Variety, Nickelodeon Fete Lasseter, Catmull, Lamb and 10 Animators to Watch

Class of 2015: Variety 10 Animators to Watch presented by Nickelodeon Animation. Photo: @Variety

The animation industry turned out to honor three biz veterans and a new class of rising talents at Variety's inaugural 10 Animators to Watch event Tuesday at Siren Studios in Hollywood, presented by Variety and Nickelodeon.

Disney-Pixar's John Lasseter and Ed Catmull were hailed for Creative Impact in Animation, while Cal State Fullerton's Dana Lamb was named Animation Educator of the Year for his work developing the animation program at the school.

Lasseter was thrilled that the event was putting the spotlight on animation because so many people are part of the process. "Animation is the most collaborative artform there is on the planet. By nature of the way you create these movies, you have to collaborate. And collaboration is where real genius happens. That's what's awesome about animation," he said.

Catmull offered this advice to those looking to get into the animation business: "It's not about learning to use tools. What makes me nervous about some programs is that they teach people how to be tool-based. It's really about recognizing the value of observation, thinking about that and using that to add something new to whatever it is you're working on."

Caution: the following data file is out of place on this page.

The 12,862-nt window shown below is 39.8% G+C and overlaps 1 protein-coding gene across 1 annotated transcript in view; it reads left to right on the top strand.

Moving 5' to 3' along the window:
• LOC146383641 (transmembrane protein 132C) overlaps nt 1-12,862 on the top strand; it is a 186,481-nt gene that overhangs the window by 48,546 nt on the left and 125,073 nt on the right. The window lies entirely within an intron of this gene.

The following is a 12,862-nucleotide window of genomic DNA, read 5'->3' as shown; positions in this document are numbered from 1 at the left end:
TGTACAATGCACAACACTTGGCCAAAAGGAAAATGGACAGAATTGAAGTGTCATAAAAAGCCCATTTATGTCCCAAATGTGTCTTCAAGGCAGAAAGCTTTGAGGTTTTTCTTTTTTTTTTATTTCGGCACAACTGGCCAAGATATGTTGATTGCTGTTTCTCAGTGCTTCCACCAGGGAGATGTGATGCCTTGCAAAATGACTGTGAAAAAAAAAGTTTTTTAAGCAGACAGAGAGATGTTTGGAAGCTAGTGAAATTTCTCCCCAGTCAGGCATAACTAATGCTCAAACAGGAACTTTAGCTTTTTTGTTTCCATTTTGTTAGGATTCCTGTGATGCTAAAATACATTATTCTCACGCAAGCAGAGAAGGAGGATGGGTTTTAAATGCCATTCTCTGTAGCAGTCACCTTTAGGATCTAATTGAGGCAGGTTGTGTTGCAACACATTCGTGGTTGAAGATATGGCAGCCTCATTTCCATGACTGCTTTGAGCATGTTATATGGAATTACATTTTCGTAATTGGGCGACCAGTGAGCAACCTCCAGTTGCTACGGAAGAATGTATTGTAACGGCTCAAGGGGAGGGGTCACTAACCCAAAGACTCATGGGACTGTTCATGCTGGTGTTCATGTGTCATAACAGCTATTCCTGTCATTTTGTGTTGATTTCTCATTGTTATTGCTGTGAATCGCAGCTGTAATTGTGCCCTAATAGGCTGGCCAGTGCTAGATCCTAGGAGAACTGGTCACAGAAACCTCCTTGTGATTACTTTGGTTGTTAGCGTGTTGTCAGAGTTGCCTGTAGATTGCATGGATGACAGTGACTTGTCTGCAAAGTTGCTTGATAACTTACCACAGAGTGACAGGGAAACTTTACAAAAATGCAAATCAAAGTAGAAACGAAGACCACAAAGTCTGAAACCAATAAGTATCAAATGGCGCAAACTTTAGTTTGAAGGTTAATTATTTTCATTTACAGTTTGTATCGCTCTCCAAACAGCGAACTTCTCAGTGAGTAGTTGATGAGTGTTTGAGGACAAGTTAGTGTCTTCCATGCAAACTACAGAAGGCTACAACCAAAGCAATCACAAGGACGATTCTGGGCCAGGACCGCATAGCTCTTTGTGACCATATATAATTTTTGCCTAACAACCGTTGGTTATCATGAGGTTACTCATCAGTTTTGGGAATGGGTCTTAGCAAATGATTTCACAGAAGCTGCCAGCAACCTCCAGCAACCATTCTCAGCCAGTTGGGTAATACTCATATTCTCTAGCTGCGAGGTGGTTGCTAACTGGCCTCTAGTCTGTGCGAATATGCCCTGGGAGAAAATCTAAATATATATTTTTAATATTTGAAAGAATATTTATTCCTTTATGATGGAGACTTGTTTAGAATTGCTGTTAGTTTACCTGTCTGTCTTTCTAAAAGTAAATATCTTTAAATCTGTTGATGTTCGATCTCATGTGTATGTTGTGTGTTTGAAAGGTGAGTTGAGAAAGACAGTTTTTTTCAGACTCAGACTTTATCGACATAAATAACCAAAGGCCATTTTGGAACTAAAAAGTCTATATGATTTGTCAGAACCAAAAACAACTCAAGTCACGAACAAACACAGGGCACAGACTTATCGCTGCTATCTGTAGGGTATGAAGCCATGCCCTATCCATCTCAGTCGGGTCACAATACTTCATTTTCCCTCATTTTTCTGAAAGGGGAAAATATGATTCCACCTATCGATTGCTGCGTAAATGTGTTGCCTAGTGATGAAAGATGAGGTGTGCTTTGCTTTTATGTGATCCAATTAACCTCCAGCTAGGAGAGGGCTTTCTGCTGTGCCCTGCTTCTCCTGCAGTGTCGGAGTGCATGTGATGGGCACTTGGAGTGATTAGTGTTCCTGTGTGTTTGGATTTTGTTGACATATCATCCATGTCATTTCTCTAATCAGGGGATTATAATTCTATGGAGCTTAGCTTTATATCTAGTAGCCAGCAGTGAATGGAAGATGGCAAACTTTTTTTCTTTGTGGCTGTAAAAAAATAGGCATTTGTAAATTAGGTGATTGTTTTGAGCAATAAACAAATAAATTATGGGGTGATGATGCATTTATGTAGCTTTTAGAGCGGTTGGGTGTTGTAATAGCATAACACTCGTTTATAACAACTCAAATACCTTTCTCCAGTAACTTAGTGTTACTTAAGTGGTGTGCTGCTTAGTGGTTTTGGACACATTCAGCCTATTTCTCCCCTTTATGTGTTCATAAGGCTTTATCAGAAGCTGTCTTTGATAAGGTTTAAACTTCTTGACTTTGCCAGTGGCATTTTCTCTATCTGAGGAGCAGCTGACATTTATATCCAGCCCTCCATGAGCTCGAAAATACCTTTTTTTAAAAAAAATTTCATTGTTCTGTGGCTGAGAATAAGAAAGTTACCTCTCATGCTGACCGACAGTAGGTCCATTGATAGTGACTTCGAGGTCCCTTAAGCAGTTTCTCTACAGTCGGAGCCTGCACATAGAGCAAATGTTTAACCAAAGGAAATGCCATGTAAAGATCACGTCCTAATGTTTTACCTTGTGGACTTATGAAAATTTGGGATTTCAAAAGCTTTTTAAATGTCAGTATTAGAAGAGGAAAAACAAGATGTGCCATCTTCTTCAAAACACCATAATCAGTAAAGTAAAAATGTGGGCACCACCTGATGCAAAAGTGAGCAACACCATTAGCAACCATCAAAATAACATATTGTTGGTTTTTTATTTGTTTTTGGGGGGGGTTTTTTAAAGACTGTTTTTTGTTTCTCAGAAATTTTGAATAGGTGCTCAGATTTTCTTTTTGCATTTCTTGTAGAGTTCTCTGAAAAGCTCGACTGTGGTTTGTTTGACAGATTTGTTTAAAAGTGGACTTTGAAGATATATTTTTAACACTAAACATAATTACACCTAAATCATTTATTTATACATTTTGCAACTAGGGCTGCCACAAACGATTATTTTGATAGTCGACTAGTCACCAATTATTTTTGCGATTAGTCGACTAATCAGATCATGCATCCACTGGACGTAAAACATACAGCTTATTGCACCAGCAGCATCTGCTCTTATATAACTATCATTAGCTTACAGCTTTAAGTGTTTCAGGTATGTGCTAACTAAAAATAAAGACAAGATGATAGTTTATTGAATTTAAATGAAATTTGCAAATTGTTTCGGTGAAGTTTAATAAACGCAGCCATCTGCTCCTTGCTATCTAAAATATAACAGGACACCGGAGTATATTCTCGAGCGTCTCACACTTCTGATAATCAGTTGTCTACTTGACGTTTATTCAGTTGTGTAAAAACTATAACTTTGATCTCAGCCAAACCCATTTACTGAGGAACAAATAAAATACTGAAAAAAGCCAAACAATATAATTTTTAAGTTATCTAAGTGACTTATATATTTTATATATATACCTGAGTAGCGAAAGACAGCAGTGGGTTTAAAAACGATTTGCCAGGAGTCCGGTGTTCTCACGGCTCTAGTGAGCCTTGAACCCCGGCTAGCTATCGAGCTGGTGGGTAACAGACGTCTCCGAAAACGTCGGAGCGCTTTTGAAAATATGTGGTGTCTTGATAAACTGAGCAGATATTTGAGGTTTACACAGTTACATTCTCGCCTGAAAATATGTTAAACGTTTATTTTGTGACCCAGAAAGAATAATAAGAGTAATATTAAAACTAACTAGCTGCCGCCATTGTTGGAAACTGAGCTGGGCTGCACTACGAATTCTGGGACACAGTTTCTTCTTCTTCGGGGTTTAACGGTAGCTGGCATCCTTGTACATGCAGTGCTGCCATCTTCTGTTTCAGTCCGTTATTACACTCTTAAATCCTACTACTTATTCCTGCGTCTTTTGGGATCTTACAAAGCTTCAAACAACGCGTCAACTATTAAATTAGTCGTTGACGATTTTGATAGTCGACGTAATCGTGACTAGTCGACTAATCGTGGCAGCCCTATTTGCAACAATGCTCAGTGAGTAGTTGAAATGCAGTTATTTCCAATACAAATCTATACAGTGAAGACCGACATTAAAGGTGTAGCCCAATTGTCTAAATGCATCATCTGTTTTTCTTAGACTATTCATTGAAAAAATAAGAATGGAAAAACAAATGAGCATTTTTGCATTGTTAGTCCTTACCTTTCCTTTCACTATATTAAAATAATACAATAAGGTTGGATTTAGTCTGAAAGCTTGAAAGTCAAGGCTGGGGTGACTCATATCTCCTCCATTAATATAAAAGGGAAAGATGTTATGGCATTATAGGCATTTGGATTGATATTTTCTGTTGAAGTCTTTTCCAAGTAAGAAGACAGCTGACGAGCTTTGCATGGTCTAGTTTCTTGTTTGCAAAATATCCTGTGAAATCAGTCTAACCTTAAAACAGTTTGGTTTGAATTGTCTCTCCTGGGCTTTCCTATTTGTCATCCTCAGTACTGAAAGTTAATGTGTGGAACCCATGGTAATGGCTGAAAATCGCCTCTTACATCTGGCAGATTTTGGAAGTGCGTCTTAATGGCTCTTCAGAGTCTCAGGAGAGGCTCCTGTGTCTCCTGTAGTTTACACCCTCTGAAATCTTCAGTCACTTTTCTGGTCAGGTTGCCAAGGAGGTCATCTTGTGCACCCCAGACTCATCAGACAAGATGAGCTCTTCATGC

PHOTOS: 10 Animators to Watch Gallery

Variety's 10 Animators to watch — Phil Bourassa, Warner Bros. Animation; Disney's Lorelay Bove & Brittney Lee; Paramount Animation's Dylan Brown; Nick Bruno of Blue Sky; Pixar's Josh Cooley; Thomas Grummt of DreamWorks Animation; Illumination's Miguel Jiron; the Layzell Brothers: Matt, who works at Nickelodeon, and Paul, a freelance illustrator; Disney Channel's Daron Nefcy; and Oscar-nommed stop-motion animator Timothy Reckart, who is developing a CG feature at Sony Pictures Animation — offered their own words of inspiration to aspiring animators.

Said Bove: "Enjoy what you're doing, have fun with it and draw. Draw a lot." Bove's partner at Disney, Lee, pointed out that there are more avenues than ever to gain an entree into animation. "Don't be discouraged if your first plan to get into the industry doesn't work. Try as many things as you can. It will lead you somewhere," she said.

Grummt, a lead animator on "How to Train Your Dragon 2," said: "Do as much as much animation as you can. That's the only way to learn. It'll be faster if you have people who can teach you things and can mentor you. But the only way you can get somewhere is by doing a lot of work."